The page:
Both Leading Proxy Advisors, ISS and Glass Lewis, Recommend a Vote on the BLUE Proxy Card to Elect Coppersmith’s Nominees to

  Both Leading Proxy Advisors, ISS and Glass Lewis, Recommend a Vote on the
  BLUE Proxy Card to Elect Coppersmith’s Nominees to Alere’s Board

  ISS Notes Coppersmith Has “made a compelling case that change at the board
level is warranted”, and Recommends a Vote For All Three Nominees Stating that
“all three nominees, Hartman, Martin, and Lande appear well-suited to address
                             the need for change”

  ISS Cites the “extent of Alere’s underperformance”, “the Board’s apparent
  disregard of the need to adapt and evolve”, and the “high quality” of All
                          Three Coppersmith Nominees

  Glass Lewis States “most of the Company’s current management and incumbent
   board members have overseen a long period of destruction to shareholder
   value,” and that “we believe Messrs. Martin and Lande represent the best
                    choices for new independent directors”

Coppersmith Urges Stockholders to Vote the BLUE Proxy Card for the Election of
Coppersmith’s Three Independent and Highly-Qualified Nominees to Alere’s Board
                      at the August 7^th Annual Meeting

Business Wire

NEW YORK -- July 29, 2013

Coppersmith Capital Management, LLC (“Coppersmith”) today announced that both
Institutional Shareholder Services (“ISS”) and Glass, Lewis & Co. (“GL”), the
two leading independent proxy voting and corporate governance advisory firms,
recommend that the stockholders of Alere, Inc. (NYSE: ALR) (“Alere”) vote on
Coppersmith’s BLUE proxy card for the election of Coppersmith’s
highly-qualified nominees to Alere’s board of directors at the upcoming annual
meeting of Alere’s stockholders on August 7, 2013. ISS recommends voting “FOR”
all three Coppersmith nominees: Curt R. Hartman, Theodore E. Martin and Jerome
J. Lande. GL recommends voting “FOR” Messrs. Martin and Lande.

Jerome Lande, Managing Partner of Coppersmith, said, “We are pleased that both
ISS’ and GL’s independent analyses of Alere recognize that real change on the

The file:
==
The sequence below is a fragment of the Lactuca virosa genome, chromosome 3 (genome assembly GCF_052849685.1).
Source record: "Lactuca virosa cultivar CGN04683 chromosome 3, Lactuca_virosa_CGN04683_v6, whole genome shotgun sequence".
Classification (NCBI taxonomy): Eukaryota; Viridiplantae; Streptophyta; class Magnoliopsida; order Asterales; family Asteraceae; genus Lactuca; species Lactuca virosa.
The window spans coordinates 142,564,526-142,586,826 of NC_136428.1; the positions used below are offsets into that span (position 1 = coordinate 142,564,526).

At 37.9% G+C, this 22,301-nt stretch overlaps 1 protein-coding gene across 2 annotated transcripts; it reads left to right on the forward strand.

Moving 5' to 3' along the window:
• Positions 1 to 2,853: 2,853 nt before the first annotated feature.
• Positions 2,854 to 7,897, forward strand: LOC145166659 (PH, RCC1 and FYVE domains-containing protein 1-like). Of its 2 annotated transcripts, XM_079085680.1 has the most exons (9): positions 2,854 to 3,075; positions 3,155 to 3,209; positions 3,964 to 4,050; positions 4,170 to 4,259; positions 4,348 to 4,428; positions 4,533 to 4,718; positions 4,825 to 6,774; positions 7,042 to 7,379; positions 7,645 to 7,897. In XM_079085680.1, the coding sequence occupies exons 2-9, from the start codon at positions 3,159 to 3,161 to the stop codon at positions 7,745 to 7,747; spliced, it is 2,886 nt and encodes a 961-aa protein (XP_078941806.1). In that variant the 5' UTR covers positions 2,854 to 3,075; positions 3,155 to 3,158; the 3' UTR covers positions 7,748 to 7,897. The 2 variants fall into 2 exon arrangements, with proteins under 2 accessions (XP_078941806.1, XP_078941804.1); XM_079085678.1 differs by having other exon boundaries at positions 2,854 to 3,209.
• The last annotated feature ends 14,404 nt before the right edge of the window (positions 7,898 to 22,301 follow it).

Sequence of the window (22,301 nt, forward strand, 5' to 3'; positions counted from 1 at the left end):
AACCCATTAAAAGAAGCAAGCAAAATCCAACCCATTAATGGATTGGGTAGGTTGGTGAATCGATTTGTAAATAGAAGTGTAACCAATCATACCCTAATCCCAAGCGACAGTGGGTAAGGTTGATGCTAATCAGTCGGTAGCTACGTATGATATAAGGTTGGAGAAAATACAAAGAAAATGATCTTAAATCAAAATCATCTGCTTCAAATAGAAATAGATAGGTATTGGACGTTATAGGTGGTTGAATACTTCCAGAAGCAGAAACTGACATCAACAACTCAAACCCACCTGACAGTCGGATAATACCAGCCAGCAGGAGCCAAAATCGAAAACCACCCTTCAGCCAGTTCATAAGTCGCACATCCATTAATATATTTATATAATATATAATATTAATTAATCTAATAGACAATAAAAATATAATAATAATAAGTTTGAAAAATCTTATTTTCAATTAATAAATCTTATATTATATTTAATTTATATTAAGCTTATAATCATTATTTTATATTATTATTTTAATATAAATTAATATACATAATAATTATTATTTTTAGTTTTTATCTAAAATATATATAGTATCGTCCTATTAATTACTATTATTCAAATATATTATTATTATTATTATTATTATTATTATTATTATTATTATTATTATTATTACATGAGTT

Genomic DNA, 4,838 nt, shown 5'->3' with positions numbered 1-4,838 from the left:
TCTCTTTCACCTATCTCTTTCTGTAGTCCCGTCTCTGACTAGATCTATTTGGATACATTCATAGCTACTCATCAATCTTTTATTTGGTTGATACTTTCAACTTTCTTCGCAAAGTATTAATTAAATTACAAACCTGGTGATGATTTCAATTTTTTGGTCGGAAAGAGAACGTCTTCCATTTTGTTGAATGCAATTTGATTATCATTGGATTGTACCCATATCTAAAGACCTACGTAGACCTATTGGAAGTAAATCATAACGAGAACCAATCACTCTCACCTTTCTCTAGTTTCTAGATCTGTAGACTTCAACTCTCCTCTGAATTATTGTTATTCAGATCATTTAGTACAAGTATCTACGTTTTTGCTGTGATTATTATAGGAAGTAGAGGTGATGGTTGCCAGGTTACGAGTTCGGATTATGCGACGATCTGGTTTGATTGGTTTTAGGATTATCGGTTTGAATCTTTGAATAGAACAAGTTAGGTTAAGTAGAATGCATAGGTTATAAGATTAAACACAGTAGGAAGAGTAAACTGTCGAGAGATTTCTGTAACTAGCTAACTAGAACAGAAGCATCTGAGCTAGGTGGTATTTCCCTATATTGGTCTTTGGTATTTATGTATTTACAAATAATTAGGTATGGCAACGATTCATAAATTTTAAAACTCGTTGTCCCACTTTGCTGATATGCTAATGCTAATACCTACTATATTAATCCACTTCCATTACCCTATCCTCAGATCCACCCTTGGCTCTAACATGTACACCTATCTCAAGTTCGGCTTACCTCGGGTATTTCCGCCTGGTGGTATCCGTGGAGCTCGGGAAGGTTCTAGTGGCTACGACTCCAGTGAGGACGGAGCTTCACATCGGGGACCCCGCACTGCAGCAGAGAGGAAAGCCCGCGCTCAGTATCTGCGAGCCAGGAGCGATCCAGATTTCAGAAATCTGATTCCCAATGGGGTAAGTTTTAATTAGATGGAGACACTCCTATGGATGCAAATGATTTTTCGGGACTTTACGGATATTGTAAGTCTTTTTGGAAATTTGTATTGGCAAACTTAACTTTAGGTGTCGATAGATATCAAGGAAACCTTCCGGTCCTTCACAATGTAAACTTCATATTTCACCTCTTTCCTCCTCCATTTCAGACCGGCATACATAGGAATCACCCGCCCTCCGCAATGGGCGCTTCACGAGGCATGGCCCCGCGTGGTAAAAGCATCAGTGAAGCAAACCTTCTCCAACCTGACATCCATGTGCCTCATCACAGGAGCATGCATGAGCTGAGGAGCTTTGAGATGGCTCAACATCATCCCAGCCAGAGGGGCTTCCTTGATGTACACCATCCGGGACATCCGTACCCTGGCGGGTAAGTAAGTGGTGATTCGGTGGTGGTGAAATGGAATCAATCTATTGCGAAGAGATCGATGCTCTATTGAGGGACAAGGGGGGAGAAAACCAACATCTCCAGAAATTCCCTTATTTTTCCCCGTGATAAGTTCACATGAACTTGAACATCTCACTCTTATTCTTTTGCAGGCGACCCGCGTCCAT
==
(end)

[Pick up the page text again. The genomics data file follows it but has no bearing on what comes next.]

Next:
board is critical to bring about a robust, independent evaluation of
alternatives that can truly address Alere’s strategic, operational and
financial issues. We believe these resounding recommendations represent the
stockholder mandate for management and board accountability that has been
central to this debate and that is needed to finally unlock Alere’s
significant intrinsic value.”

“ISS and GL rightfully acknowledge that over the course of a decade Alere has
been entirely ineffective in the execution of a flawed strategy, which has had
a disastrous impact on stockholder value. Moreover, ISS and GL recognize that
there is no substance to the company’s current ‘plan’ and that recent changes
to management and the new board nominees do little to nothing to solve the
issues facing Alere. We encourage our fellow Alere stockholders to follow the
recommendations of the nation’s leading proxy advisory firms and vote on the
BLUE proxy card to elect Coppersmith’s director nominees who are committed to
working constructively with the other directors to fully explore and evaluate
all viable strategies to unlock stockholder value.”

Excerpts from ISS’ and GL’ Analyses and Recommendations ^(1)

On Poor Past Performance Casting Doubts on Management and the Board’s Stated
Strategy:

ISS: “This lack of transparency into commitments—particularly measurable
targets and timing– is all the more concerning because there is sparse
evidence from prior performance of management’s ability to execute on such a
strategy. The fact that management could not hit its own guidance over three
years likely suggests there is a problem with execution, not with the
mechanism of issuing guidance itself—and simply refusing to provide measurable
guidance on the strategic plan is unlikely to resolve the demonstrable
execution challenges the guidance misses of 2009-2012 laid bare.”

GL: “For each of the past 20 calendar quarters ending March 31, 2013, we find
that the Company’s LTM return on assets, return on capital, and return on
equity have, for the most part, fallen within or below the bottom deciles of
the respective ranges of returns in the peer group. This suggests to us that
management has been relatively ineffective in its use of the Company’s capital
for operations.”

On Health Management’s Overhang and Negative Impact on Core Operational
Performance:

ISS: “Further, the company’s operating metrics have worsened over the past
several years—most notably since the 2008 entrée into Health
Management—suggesting that, as the dissidents have argued, this business,
representing less than 20% of revenue, has sufficiently distracted management
to create a company-wide problem.”

On the Need for Deleveraging and Review of All Divestiture Alternatives:

ISS: “Finally, while the board has now committed to lower leverage over the
next two years, it represents this as an accommodation to shareholders—not a
move borne of the board’s own concern leverage may be too high—and remains
unable to articulate a compelling argument for why a target of 4.0x is
optimal—let alone why 2 years is an appropriate period of time over which to
reach that level.”

GL: “…we find the Company’s long-term solvency outlook to be quite murky, to
say the least.”

GL: “We note that the board’s target would still rank in the upper decile of
the debt-to-EBITDA ratios of its peers as of July 25, 2013, which may lend